Journals of the Continental Congress

Second Continental Congress: February 1, 1776

February 1, 1776

The status of Canada is a serious issue and several announcements are made: Massachusetts announces the delegation for 1776, John Hancock announces that “We are Disarming the Tories in New York,” and Robert R. Livingston announces that it is “expedient” to end the “expedition in Canada” and Congress should move to Albany.

Link to date-related documents.

Journals of the Continental Congress [Edited]

Resolved, That the delegates of Virginia be reimbursed “for the use of Mr. J. Walker, one of the commissioners for Indian affairs in the southern department.”

Samuel Adams, of Massachusetts, was added to the Committee on the State of the Treasury in place of Thomas Cushing who was not re-elected.  The 1776 Massachusetts delegation was elected on January 18, but credentials were not presented until February 9, when Elbridge Gerry and John Adams arrived.

Resolved, That General Prescot, a confined prisoner in the Philadelphia prison, “be allowed the attendance of his servant, and in case his health requires it, that he be allowed the attendance of a physician.” Also Resolved That the Committee of Safety for Pennsylvania “be directed to take the parole of such officers who are prisoners as are now in Philadelphia, and order them to their respective places of residence.”

The Congress debated the Report of the committee on establishing posts or expresses and postponed a decision.  Benjamin Franklin shall “be directed to write to post masters, and enquire on what terms expresses can be procured.”

Adjourned to 10 o’Clock tomorrow.

John Hancock to Thomas Cushing

Not having heard anything from our Assembly with respect to a new Delegation, and our Time Expiring yesterday, we mentioned it to Congress, and I proposed to Resign my place, not looking upon ourselves Authorized to appear in Congress again.  The Congress apprehending it was not the intention of Massachusetts to be unrepresented and a newspaper being produced wherein mention was made of a new Appointment they ordered the paper to be put on file, and Desired us to Attend in Congress as usual, until we received the further Directions of our Assembly….

We go on as usual. I have been much hurried, in giving out Commissions, etc., very little time to myself.  I have sent Cash and Commissions for the Battalion Raising in our province for Canada to the Assembly.  Lord Stirling with some of his Troops has Taken a large Transport Ship bound with Necessaries to Boston, and she is now unloading in Elizabeth Town point. We are Disarming the Tories in New York….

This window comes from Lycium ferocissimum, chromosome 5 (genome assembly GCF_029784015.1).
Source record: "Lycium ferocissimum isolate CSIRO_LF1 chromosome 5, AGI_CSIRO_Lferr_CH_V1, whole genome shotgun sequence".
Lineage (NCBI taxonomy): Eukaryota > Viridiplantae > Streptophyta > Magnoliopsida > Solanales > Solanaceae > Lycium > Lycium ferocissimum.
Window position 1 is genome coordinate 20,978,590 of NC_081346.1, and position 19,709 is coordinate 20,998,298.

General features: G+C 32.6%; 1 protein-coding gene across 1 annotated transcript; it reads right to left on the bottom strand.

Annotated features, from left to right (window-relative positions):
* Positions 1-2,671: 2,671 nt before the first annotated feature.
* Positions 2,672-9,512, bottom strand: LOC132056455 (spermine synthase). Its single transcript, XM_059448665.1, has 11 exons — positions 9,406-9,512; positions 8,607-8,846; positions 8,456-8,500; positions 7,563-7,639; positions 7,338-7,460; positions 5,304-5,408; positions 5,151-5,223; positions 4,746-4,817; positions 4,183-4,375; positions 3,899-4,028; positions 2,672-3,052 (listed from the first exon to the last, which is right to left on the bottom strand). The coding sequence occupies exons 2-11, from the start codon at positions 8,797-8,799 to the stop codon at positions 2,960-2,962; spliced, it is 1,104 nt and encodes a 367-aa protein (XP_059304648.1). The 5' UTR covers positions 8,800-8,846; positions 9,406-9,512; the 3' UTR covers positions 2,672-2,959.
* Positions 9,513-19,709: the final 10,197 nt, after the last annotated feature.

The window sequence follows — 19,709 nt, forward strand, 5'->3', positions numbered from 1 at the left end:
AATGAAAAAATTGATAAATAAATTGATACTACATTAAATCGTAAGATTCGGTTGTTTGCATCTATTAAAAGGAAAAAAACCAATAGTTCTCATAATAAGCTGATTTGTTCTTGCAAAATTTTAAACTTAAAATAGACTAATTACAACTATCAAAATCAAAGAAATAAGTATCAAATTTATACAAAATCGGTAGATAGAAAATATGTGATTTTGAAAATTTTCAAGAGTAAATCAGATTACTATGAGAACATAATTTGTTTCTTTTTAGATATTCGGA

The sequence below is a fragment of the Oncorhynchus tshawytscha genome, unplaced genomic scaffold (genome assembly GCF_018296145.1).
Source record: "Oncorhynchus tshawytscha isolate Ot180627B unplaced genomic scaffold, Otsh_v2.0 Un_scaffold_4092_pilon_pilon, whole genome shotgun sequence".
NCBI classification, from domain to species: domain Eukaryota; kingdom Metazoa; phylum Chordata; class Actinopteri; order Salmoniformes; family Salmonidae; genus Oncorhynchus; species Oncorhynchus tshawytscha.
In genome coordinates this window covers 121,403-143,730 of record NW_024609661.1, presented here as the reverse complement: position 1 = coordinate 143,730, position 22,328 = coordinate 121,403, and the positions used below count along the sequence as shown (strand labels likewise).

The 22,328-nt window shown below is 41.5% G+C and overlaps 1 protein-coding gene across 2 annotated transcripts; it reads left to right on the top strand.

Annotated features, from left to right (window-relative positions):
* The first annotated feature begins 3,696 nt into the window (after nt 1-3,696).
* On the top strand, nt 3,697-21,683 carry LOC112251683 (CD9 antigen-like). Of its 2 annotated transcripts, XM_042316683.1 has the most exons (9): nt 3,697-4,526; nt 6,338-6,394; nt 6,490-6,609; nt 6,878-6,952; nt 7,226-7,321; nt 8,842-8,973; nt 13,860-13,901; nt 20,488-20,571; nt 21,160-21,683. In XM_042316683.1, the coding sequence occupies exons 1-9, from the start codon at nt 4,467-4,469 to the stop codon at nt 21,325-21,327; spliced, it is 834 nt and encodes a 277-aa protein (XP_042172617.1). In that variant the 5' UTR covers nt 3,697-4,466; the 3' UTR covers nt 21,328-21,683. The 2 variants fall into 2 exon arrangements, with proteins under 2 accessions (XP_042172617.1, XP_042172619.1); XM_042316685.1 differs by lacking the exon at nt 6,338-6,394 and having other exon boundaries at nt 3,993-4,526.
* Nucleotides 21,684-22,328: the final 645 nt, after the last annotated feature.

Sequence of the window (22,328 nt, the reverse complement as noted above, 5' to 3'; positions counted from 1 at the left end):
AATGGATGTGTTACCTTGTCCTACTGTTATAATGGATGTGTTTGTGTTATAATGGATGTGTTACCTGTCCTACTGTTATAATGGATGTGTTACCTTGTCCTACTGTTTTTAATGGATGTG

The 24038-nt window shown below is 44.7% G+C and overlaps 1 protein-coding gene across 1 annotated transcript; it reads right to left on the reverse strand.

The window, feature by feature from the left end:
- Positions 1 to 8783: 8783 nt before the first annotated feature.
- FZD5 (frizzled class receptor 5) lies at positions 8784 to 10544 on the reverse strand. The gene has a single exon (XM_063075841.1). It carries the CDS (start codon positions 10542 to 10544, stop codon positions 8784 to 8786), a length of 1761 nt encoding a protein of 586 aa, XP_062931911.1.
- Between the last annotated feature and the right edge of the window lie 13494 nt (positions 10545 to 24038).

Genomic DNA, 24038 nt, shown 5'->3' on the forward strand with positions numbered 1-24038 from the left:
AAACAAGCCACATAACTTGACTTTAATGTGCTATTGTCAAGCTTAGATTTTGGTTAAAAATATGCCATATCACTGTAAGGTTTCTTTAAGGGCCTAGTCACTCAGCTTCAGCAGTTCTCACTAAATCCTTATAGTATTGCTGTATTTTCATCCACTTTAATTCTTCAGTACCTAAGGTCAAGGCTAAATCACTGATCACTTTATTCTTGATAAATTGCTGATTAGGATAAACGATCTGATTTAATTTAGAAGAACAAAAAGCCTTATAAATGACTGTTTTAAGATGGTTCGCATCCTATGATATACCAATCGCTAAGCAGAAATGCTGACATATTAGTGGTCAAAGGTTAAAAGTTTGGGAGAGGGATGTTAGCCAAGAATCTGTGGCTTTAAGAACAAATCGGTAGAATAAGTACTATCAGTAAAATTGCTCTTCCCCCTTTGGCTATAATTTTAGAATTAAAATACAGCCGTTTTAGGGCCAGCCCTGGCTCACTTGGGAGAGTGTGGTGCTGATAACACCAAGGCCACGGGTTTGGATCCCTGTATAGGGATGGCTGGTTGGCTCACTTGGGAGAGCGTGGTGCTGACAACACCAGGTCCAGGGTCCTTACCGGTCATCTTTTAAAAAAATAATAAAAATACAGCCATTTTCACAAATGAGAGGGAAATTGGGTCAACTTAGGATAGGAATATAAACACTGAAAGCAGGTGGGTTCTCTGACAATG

Robert R. Livingston to Thomas Lynch

When the expedition against Canada was first projected I opposed it for reasons which have been too often reiterated to make any mention of them necessary & our success has not changed my sentiments but whether the loss which I have sustained by the death of my very worthy friend, a relation, may not have confirmed me in (what is possible) an error I will not pretend to determine. However, it is indisputable that the possession of Canada will drain us of our specie, dissipate without adding to our strength, for it is most evident that the Canadians are not to be relied on & that they will always side with the stronger power.

If therefore an expedient could be fallen upon which would at once free us from this danger & the expense of defending that province I cannot help thinking that it should be readily adopted however daring it may seem for it is much too late to deliberate about the arms we shall use when the enemy are at the door….  I must own that I cannot help entertaining a thought which may perhaps be too visionary to realize yet I submit it to your judgment; if it should happen to coincide with your sentiments I shall be strongly confirmed in my opinion.  Our enemies have set us the example of calling in foreign aid.  I know none that can so easily assist us as France.

I always had it very much at Heart that the Congress should set at Albany or some other place nearer the scene of Action than Philadelphia & I am most firmly persuaded that we should not have met with the late mortifying check at Quebec had that been the case….

Edited with commentary by Gordon Lloyd.